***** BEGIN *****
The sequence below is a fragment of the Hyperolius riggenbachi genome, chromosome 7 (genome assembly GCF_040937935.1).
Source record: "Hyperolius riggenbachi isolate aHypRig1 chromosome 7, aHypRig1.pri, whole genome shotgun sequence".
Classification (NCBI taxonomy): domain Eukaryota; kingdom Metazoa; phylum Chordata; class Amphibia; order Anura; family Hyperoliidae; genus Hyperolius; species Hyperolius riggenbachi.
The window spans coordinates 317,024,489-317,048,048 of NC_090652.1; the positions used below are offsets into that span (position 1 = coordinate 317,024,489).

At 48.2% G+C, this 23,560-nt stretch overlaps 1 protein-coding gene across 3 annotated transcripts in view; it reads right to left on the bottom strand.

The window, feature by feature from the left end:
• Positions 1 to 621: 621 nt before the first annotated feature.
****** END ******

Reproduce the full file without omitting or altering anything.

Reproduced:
The sequence below is a fragment of the Hyperolius riggenbachi genome, chromosome 7 (genome assembly GCF_040937935.1).
Source record: "Hyperolius riggenbachi isolate aHypRig1 chromosome 7, aHypRig1.pri, whole genome shotgun sequence".
Classification (NCBI taxonomy): domain Eukaryota; kingdom Metazoa; phylum Chordata; class Amphibia; order Anura; family Hyperoliidae; genus Hyperolius; species Hyperolius riggenbachi.
The window spans coordinates 317,024,489-317,048,048 of NC_090652.1; the positions used below are offsets into that span (position 1 = coordinate 317,024,489).

At 48.2% G+C, this 23,560-nt stretch overlaps 1 protein-coding gene across 3 annotated transcripts in view; it reads right to left on the bottom strand.

The window, feature by feature from the left end:
• Positions 1 to 621: 621 nt before the first annotated feature.